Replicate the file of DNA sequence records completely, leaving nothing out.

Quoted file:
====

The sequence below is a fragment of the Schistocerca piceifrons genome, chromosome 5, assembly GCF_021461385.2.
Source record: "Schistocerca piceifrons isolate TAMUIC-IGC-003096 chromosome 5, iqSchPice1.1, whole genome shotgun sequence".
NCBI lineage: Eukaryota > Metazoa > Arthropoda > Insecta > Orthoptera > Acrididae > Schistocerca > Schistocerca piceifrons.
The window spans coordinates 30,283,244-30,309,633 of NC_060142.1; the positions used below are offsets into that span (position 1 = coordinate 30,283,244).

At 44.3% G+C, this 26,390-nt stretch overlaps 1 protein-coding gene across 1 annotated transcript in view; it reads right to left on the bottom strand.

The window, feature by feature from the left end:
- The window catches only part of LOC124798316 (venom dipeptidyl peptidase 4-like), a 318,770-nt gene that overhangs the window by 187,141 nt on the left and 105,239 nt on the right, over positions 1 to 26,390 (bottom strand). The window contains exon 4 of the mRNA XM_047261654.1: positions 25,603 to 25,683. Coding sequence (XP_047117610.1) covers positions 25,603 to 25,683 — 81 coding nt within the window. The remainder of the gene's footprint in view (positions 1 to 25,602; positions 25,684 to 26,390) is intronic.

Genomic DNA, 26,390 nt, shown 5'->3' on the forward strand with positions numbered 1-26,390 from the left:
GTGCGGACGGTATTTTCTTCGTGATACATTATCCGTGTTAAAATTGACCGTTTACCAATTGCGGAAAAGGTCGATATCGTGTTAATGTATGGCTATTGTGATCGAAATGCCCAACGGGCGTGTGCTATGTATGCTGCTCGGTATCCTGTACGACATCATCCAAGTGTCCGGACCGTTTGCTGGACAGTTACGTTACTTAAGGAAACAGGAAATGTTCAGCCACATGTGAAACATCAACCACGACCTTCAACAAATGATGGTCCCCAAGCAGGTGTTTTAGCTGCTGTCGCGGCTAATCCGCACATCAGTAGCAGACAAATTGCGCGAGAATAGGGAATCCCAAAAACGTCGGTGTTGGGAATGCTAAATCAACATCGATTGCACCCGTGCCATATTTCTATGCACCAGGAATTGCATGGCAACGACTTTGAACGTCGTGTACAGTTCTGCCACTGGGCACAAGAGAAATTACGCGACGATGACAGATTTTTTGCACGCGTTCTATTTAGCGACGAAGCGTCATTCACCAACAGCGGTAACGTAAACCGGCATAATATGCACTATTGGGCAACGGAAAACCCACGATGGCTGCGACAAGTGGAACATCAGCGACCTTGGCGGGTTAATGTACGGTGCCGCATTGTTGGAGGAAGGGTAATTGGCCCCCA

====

The sequence below is a fragment of the Schistocerca piceifrons genome, chromosome 5, assembly GCF_021461385.2.
Source record: "Schistocerca piceifrons isolate TAMUIC-IGC-003096 chromosome 5, iqSchPice1.1, whole genome shotgun sequence".
NCBI lineage: Eukaryota > Metazoa > Arthropoda > Insecta > Orthoptera > Acrididae > Schistocerca > Schistocerca piceifrons.
The window spans coordinates 30,283,244-30,309,633 of NC_060142.1; the positions used below are offsets into that span (position 1 = coordinate 30,283,244).

At 44.3% G+C, this 26,390-nt stretch overlaps 1 protein-coding gene across 1 annotated transcript in view; it reads right to left on the bottom strand.

The window, feature by feature from the left end:
- The window catches only part of LOC124798316 (venom dipeptidyl peptidase 4-like), a 318,770-nt gene that overhangs the window by 187,141 nt on the left and 105,239 nt on the right, over positions 1 to 26,390 (bottom strand). The window contains exon 4 of the mRNA XM_047261654.1: positions 25,603 to 25,683. Coding sequence (XP_047117610.1) covers positions 25,603 to 25,683 — 81 coding nt within the window. The remainder of the gene's footprint in view (positions 1 to 25,602; positions 25,684 to 26,390) is intronic.

Genomic DNA, 26,390 nt, shown 5'->3' on the forward strand with positions numbered 1-26,390 from the left:
GTGCGGACGGTATTTTCTTCGTGATACATTATCCGTGTTAAAATTGACCGTTTACCAATTGCGGAAAAGGTCGATATCGTGTTAATGTATGGCTATTGTGATCGAAATGCCCAACGGGCGTGTGCTATGTATGCTGCTCGGTATCCTGTACGACATCATCCAAGTGTCCGGACCGTTTGCTGGACAGTTACGTTACTTAAGGAAACAGGAAATGTTCAGCCACATGTGAAACATCAACCACGACCTTCAACAAATGATGGTCCCCAAGCAGGTGTTTTAGCTGCTGTCGCGGCTAATCCGCACATCAGTAGCAGACAAATTGCGCGAGAATAGGGAATCCCAAAAACGTCGGTGTTGGGAATGCTAAATCAACATCGATTGCACCCGTGCCATATTTCTATGCACCAGGAATTGCATGGCAACGACTTTGAACGTCGTGTACAGTTCTGCCACTGGGCACAAGAGAAATTACGCGACGATGACAGATTTTTTGCACGCGTTCTATTTAGCGACGAAGCGTCATTCACCAACAGCGGTAACGTAAACCGGCATAATATGCACTATTGGGCAACGGAAAACCCACGATGGCTGCGACAAGTGGAACATCAGCGACCTTGGCGGGTTAATGTACGGTGCCGCATTGTTGGAGGAAGGGTAATTGGCCCCCA